Newborns in opioid withdrawal may do better on methadone than morphine, major study finds
For babies born dependent on their mothers' opioids, methadone is better than morphine for relieving withdrawal symptoms. But who knew: commercial methadone medication contains alcohol.
The number of babies born hooked on their mothers' opioids has been soaring for almost two decades, yet experts still are not sure whether morphine or methadone is best to gradually break the infants' drug dependence.
A rigorous new government-funded study has found that methadone has a slight advantage over morphine, modestly reducing babies' length of treatment and hospitalization.
But the study, published Monday in JAMA Pediatrics, further complicates the question of how to safely and effectively treat babies going through withdrawal, called neonatal abstinence syndrome (NAS). At the behest of the U.S. Food and Drug Administration, the researchers spent a year developing a methadone formulation that could be custom-prepared at each of the eight participating hospitals. This was done to avoid using commercial methadone solutions, which are not approved for pediatric use and contain alcohol as a preservative.
No one can say whether the alcohol is harmful for newborns, but the researchers and the FDA wanted to eliminate the theoretical possibility.
"In commercial methadone solutions, 15 percent is alcohol," said lead researcher Jonathan M. Davis, a Tufts Medical Center pediatrician who chairs the FDA's neonatal advisory committee. "That's double the amount of alcohol in a glass of wine. Most people I tell about this, they're dumbfounded, partly because no one looks at the label."
Davis said he hoped the results prompt a pharmaceutical company to seek FDA approval of an alcohol-free pediatric methadone product.
About 80 percent of hospitals treat newborn withdrawal with morphine, the only opioid approved for pediatric use. Like adults in withdrawal, infants feel the effects in every organ system; their symptoms include tremors, muscle spasms, shrill crying, irritability, diarrhea, vomiting, poor sleeping, and seizures.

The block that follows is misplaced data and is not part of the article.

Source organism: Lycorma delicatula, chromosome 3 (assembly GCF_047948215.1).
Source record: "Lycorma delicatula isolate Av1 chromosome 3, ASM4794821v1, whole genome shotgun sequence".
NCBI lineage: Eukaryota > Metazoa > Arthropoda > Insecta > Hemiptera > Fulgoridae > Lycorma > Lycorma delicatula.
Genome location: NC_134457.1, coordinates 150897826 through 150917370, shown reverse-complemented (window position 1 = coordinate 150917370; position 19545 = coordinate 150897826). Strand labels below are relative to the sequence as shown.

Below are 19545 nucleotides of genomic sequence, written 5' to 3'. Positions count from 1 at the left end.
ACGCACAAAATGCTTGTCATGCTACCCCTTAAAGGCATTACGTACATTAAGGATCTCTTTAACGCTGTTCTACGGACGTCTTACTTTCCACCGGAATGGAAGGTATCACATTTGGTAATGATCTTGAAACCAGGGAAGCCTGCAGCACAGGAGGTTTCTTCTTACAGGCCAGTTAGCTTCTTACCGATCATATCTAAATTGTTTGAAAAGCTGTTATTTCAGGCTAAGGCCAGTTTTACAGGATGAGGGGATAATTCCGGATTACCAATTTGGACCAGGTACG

Methadone and another medication, buprenorphine, are milder opioids used to help people stop using painkillers or illicit opiates such as heroin. Even pregnant women are put on methadone or buprenorphine to cut cravings without delivering euphoric effects because abruptly quitting opioids increases the risk of miscarriage. However, their newborns may suffer withdrawal.
Buprenorphine, which is not approved for babies, has not caught on for NAS treatment, even though Thomas Jefferson University researchers published a study a year ago that found it reduced hospital stays compared to morphine. Jefferson now relies on buprenorphine to treat NAS.
Walter Kraft, the physician and clinical pharmacologist who led the Jefferson study, said the buprenorphine formulation contains 30 percent alcohol.
"We did measure the levels [of blood alcohol] in the babies," Kraft said Friday. "It turns out infants clear it quickly, quicker than adults. But in terms of the safety of alcohol in neonates, it's not well-established."
Kraft, who was part of a group that monitored the safety of the new study, called the results "exciting."
"I believe, although it hasn't been demonstrated, that the results would be comparable with commercial methadone" solutions, he said.
The new study — the largest of its kind and funded by the National Institute on Drug Abuse — involved 116 infants who were randomly assigned to methadone or morphine. Their doses were based on their weight and the severity of their withdrawal symptoms. Medical staff did not know which drug the babies were receiving.
The babies on methadone needed treatment for an average of about 14 days during an average hospital stay of 22 days. On morphine, babies averaged about 16 days of treatment and 23 days in the hospital.
Another advantage of methadone: It's longer-acting, so the babies needed only three doses a day, compared to six doses of morphine. (The methadone regimen included three placebo doses so it was indistinguishable from morphine.)
The new study, like the Jefferson study, did not consider costs. But reducing hospitalization by even a day or two could translate to big health-care savings. A recent study calculated hospital care costs $1.5 billion for the estimated 23,000 infants a year who go through withdrawal.
And that count is rising. In Pennsylvania, for example, the number of drug-exposed newborns has skyrocketed from 788 in 2000 to 3,289 last year; about 60 percent suffered from NAS, according to an analysis by the Pennsylvania Health Care Cost Containment Council.
"Our study suggests methadone is a more effective agent," Davis said. "And three times a day is a better approach than six times a day. There's less chance for error. But I'd love to see a safer formulation."